Bar Bulletin

Bar Bulletin

When the Role of Receiver Takes Center Stage

February 2022 Bar Bulletin

By Al Davis

As we enter 2022, we realize that many of the sources of cash that companies relied on over the past year have come to an end. The SBA’s EIDL loan program is no longer available to new applicants. PPP loans are either forgiven or in that process. And while there is a large amount of money in the system, we recognize that banks and other lenders are going to be in the process of reviewing questionable loans. This article explains the role of a receivership for companies in financial or other types of distress.

Receivership is often a form of debt or other business restructuring that is ordered by a state court to resolve disputes related to financial or other types of difficulties. A receiver is a neutral, legally-appointed professional who is entrusted to manage a company’s operations, finances, and property under the supervision of the court.

The main goals of receivership are (i) to repay debt to creditors; (ii) to maximize value of an operating company or its assets; (iii) to enforce compliance with government regulations; and if necessary (iv) to retain new management to operate the business.

A receiver’s role is to assess the company’s viability, investments, and existing creditor debt in order to develop a strategy to repay what is owed, if possible, without completely liquidating the company. The ultimate goal is to bring the business into a period of business or financial recovery. However, the receiver may have the right to take possession of and sell property or other assets as a way to pay creditors and reduce debt, as well as to collect company income from profits for disbursement to creditors and shareholders.

Other powers include maintaining a bank account, entering into leases, deeds, and contracts, and engaging in any other business activity that is deemed necessary and reasonable to ensure the maintenance of the property during the pendency of the case.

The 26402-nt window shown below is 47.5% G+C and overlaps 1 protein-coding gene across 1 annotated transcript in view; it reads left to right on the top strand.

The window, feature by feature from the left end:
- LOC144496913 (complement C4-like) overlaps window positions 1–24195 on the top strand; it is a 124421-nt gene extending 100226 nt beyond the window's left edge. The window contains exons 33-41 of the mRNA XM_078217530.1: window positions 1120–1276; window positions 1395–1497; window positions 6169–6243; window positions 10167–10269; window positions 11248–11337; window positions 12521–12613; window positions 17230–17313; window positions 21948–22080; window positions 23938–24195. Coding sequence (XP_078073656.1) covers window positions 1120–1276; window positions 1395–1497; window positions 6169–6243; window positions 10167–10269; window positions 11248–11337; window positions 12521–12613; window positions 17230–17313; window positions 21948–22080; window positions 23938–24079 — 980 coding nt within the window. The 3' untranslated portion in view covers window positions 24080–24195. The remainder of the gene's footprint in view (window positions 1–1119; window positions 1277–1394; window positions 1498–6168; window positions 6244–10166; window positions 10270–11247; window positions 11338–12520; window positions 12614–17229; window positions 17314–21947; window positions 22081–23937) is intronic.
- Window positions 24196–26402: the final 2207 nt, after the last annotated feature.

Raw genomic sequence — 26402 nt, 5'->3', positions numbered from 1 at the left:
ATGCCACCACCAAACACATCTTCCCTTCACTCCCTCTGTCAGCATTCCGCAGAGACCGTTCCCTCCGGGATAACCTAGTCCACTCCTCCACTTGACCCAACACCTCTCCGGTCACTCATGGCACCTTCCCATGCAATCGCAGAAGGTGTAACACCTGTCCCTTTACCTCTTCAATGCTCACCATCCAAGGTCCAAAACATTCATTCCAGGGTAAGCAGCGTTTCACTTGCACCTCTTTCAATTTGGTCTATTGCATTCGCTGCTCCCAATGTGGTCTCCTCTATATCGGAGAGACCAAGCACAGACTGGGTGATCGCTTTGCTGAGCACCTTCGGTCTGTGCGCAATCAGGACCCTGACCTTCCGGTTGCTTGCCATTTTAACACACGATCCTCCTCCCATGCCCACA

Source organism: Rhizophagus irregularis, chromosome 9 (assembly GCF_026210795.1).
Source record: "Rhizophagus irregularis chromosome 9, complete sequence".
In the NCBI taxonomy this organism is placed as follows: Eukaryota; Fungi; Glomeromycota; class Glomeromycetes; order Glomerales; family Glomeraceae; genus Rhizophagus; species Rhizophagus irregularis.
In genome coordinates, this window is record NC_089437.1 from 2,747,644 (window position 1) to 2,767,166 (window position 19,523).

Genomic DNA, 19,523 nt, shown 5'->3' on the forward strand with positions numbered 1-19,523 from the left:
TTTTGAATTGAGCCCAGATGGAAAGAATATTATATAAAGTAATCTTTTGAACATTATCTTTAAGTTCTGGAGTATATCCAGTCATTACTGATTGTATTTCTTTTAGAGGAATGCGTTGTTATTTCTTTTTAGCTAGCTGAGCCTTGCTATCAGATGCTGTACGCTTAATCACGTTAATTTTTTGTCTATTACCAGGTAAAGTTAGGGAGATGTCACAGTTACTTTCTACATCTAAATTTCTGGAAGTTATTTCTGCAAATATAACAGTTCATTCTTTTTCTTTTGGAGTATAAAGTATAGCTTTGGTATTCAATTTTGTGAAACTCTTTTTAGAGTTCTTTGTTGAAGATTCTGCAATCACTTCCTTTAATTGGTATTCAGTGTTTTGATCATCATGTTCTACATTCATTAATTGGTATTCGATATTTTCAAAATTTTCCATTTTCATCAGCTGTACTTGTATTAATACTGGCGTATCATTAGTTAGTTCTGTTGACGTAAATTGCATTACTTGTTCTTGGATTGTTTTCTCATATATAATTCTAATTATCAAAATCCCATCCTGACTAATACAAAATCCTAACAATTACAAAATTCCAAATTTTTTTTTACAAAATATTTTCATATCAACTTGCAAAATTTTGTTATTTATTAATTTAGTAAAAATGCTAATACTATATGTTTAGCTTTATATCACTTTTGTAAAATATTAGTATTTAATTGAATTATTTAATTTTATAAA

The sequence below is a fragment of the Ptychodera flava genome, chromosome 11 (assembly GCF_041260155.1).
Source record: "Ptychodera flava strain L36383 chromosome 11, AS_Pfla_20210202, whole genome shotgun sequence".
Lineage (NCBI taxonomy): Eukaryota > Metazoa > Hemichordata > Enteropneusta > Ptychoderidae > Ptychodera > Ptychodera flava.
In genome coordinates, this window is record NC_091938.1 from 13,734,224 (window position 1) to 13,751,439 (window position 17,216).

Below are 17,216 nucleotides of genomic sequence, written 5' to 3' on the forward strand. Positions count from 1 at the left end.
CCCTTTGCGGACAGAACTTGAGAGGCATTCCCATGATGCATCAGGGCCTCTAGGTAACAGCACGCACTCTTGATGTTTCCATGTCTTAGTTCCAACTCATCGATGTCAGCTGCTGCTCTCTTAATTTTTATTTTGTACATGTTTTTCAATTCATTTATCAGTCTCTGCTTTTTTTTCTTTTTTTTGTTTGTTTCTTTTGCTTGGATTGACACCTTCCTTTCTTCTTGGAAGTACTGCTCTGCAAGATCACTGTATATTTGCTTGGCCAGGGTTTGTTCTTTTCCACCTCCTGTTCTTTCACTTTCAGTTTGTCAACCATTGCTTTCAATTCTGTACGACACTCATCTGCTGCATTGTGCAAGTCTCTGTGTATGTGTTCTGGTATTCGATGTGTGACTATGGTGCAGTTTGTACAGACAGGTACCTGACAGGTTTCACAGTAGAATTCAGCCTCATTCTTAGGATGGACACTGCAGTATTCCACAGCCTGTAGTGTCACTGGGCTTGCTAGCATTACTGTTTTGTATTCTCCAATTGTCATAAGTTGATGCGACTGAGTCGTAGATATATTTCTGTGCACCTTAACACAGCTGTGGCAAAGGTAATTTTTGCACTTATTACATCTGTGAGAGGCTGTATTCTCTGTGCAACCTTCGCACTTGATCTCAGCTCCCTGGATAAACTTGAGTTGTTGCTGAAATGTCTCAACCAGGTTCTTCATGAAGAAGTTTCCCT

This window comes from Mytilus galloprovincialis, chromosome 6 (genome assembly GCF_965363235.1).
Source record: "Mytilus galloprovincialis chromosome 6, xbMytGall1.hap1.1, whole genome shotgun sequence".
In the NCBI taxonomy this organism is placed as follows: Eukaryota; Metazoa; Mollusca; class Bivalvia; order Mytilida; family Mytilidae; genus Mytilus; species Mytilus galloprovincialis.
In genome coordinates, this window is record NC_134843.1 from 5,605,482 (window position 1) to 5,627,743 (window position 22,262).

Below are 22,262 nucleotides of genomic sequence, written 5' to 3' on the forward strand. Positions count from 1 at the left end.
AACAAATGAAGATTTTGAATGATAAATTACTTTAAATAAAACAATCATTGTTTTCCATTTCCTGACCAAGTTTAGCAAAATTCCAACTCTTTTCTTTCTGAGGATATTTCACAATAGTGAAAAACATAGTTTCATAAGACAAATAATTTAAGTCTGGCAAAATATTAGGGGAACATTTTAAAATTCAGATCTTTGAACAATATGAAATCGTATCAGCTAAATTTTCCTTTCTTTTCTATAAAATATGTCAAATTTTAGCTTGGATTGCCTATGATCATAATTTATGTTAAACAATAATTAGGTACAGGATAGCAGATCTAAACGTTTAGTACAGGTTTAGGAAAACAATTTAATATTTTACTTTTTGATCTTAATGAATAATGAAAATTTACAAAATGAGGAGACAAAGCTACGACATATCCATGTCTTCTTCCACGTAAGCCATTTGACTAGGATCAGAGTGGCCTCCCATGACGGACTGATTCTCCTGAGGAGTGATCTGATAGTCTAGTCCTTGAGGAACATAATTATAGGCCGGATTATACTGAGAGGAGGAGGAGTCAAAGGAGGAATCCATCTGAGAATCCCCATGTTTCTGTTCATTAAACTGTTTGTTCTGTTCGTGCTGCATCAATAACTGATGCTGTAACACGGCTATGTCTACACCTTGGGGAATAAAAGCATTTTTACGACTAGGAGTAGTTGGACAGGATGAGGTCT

A receivership can be initiated through the action of the court or, in Washington, through an assignment for the benefit of creditors. A receivership through the court may be in the case of a viable company where there are non-financial difficulties or in the case of a secured creditor requesting such a court action.

An assignment for the benefit of creditors generally occurs where a company cannot pay its debts and wants to relieve the pressure on the owners or management. Following an assignment for the benefit of creditors, the assignee immediately applies to the court for a receivership, converting the assignment into a court-supervised receivership.

There are a number of advantages to a receivership, especially where a viable company is concerned. In cases where there are not enough funds or assets available for an insolvent company to afford filing for bankruptcy, creditors and lenders often seek receivership. Although the receiver charges a fee for managing the debt payment process, pursuing receivership is considerably less expensive than funding a bankruptcy proceeding. Receivership requires fewer hearings, filing requirements, and fees, which translates into lower court costs and expenses for each party.

In the case of a viable company, our experience has demonstrated that a court-appointed receiver offers professional suggestions and a fresh perspective that all of the parties are more likely to trust and respect. Because a court-appointed receiver works as a mediator to preserve the company’s property and other assets while restructuring the company to repay creditors and other parties at interest, all parties’ interests are represented, and a favorable outcome can often be reached much more quickly and easily than through litigation or bankruptcy.

When managing the assets and liabilities of a company in litigation, receivership may be preferred over bankruptcy. A receiver can develop and implement strategies for operating a company with a simpler process that is typically unavailable in bankruptcy. Debt restructuring and improved asset management can secure more money for creditors, lenders, and stockholders, which can potentially save the company from liquidation

A company in bankruptcy is required to file schedules of their assets, liabilities, and finances with the court. Under receivership, however, since state court pleadings are typically filed in a less publicly searched format, they are less readily available to the public. Receivership therefore minimizes negative publicity and avoids the stigma associated with bankruptcy that could tarnish a company’s reputation and result in a loss of customers.

It is important to note that there are receivers where most of their assignments are in the restructuring and sale of operating companies as a “going concern” and others where most of their assignments are in the rapid liquidation of assets. When considering a receivership, it is important to understand which approach provides the best return to the various stakeholders. 

Al Davis serves as Principal at Revitalization Partners LLC, a corporate and board advisory firm that specializes in restructuring and receiverships. He is a Court Appointed General Receiver in the State of Washington as well as an interim CEO and advisor to middle market companies. He can be reached at adavis@revitalizationpartners.com or (206) 903-1855.

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